That the iPhone camera is the most popular camera in the Flickr photo community is no coincidence. It’s not about image quality (what’s more, the iPhone 3G is still more popular than the 4, despite its 5 megapixels), but about the convenience, ease and variety of applications available to take an image, subject it to as many processes and touches as we want and share it with the world in a few taps.
For this reason, it is not surprising that Apple has filed ten patents this week related to photography and video covering everything from automatic blur correction or skin tone masking (both currently available in iPhoto) to color noise reduction or automatic exposure enhancement through orientation detection.
Specifically, one of the most interesting is undoubtedly the patent covering a system by which to capture a sequence of images by recording the movement of the phone in that time interval through the accelerometer and other mechanisms to automatically select the one taken in a more stable manner.
To ensure that at least one clear image is obtained, the iPhone’s camera would be constantly storing in memory all the information captured by its sensor, which would also make it possible to eliminate the time lapse that occurs from the time we press the shutter button until the photo is finally captured by directly extracting the corresponding image from this buffer. According to the patent, this could initially store 10 images, although space could be made available for 20 or even 50 if the user so specifies or conditions require (for example, for a capture in very low light or a user with a particularly tempered pulse).
The masking of skin tones on the other hand allows different adjustments to be applied to these areas to achieve a more natural look, distinguishing them from the rest (clothes, landscape…) which could, for example, be fearlessly saturated to create more visually attractive images.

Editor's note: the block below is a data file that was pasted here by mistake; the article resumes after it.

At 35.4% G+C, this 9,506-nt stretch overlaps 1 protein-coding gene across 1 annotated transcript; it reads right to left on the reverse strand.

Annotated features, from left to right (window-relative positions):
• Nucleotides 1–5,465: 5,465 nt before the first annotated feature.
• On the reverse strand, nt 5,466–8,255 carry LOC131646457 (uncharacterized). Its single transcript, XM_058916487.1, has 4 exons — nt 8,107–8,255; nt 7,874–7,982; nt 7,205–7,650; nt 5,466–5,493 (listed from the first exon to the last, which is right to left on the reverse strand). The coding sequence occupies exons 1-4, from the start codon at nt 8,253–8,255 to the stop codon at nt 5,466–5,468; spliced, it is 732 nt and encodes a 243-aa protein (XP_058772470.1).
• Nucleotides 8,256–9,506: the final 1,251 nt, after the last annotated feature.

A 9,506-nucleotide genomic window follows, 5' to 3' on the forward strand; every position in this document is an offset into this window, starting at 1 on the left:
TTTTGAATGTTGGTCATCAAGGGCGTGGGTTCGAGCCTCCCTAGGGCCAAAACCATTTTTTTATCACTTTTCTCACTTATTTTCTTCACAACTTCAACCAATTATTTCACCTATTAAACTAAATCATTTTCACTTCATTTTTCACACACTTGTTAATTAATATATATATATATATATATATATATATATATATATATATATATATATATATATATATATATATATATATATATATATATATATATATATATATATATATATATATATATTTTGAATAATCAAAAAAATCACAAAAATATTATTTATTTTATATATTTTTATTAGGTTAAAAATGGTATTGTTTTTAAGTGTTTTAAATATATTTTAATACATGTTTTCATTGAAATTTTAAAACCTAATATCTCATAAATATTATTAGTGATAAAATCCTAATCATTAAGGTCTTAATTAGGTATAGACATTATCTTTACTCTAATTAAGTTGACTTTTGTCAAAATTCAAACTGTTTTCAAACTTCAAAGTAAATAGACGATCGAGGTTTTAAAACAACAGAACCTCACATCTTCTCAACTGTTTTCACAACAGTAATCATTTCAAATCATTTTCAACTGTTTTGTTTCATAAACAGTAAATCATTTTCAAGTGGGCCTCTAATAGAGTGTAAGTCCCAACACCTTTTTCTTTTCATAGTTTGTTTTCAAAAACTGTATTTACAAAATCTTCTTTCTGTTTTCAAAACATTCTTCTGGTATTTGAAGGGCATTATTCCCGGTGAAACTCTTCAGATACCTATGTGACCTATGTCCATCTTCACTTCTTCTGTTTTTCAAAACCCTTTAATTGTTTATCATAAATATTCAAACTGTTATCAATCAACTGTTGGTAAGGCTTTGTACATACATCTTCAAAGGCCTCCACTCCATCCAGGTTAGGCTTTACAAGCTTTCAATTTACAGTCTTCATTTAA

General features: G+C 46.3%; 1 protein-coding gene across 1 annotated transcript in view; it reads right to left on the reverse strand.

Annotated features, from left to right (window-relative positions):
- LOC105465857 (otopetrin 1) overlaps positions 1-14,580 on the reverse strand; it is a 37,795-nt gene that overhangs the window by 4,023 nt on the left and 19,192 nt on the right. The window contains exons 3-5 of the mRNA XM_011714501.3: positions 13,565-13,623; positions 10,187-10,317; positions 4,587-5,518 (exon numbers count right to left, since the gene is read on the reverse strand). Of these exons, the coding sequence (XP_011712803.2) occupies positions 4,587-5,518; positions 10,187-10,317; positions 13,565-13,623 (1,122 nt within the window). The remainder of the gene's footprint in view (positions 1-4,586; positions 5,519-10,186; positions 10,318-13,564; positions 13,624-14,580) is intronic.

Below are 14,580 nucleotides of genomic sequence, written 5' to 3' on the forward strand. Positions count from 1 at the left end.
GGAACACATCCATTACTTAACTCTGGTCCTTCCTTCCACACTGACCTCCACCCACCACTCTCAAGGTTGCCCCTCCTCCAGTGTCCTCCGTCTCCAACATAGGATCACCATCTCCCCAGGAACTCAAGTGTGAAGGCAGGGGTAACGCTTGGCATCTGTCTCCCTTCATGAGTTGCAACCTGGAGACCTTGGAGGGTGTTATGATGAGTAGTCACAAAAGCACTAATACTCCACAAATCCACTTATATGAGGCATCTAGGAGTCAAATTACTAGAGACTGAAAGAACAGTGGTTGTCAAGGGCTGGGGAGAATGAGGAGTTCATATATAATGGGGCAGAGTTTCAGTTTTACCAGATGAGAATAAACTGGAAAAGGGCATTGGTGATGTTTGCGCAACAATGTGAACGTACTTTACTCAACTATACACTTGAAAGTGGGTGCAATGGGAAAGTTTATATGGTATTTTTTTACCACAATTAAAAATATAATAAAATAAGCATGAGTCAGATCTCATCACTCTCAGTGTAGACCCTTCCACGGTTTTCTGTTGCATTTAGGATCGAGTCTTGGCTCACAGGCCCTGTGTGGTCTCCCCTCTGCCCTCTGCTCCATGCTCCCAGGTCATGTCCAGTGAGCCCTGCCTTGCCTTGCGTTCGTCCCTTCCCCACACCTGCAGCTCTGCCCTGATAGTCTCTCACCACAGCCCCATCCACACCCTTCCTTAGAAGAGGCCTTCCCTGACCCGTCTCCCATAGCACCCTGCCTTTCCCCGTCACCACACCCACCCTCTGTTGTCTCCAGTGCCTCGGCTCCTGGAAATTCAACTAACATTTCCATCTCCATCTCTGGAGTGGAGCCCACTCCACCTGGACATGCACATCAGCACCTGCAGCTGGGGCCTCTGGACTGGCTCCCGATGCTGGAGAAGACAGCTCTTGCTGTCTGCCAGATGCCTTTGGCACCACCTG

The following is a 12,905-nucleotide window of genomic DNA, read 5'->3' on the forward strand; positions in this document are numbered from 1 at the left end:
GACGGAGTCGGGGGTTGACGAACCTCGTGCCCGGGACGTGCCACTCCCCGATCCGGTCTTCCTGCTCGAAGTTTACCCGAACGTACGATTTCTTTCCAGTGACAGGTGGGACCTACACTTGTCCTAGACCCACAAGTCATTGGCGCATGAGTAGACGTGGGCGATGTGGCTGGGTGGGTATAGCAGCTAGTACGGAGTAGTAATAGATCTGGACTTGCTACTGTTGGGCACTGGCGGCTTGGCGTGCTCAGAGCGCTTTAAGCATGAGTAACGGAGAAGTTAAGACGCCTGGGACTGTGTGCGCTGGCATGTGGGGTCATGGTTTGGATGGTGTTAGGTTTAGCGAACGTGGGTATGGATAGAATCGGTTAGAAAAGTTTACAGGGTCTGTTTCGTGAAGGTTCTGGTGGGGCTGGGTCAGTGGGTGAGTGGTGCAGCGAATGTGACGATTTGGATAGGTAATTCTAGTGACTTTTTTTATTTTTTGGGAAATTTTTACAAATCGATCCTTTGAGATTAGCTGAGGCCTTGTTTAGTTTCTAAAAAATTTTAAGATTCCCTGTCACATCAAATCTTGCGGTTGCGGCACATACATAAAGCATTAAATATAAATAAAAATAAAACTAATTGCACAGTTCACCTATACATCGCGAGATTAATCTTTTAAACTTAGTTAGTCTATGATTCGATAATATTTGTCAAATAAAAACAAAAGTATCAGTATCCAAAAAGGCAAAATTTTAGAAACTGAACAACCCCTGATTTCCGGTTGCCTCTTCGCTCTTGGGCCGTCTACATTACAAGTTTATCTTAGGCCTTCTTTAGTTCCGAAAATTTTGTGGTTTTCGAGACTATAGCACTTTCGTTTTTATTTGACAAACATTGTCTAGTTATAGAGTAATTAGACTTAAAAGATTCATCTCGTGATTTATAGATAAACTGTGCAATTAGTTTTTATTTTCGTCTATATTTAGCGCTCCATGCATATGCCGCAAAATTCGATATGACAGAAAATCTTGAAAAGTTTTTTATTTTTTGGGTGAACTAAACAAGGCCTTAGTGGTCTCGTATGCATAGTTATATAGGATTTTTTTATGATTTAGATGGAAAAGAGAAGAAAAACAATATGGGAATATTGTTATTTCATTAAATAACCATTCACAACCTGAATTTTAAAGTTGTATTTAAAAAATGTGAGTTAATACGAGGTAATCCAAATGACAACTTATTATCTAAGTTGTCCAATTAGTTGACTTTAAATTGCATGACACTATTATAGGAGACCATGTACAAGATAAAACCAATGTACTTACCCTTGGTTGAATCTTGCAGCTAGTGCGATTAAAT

Finally, it is also worth mentioning the system of colour noise reduction proposed by Apple, not so much because of the way it works but because of the way it is applied in relation to a very common optical defect in the small and simple lenses that are mounted not only by mobile phones but also by compact cameras or even by reflex cameras: the vignetting, a term with which the darkening of the edges of the image is known. To correct this, not only would a radial increase in exposure be applied to make these areas lighter, but also noise would be progressively reduced in them to compensate for its more than likely appearance after processing.
Other patents filed by the apple company include automatic tone mapping for cameras, video processing to mask artifacts that appear during encoding using dynamic noise maps, video encoding and transcoding…
As you can see, the addition of the new high dynamic range (HDR) mode introduced by Apple in iOS 4.1 could be just the first in a series of improvements that could be introduced in a phased manner in successive updates.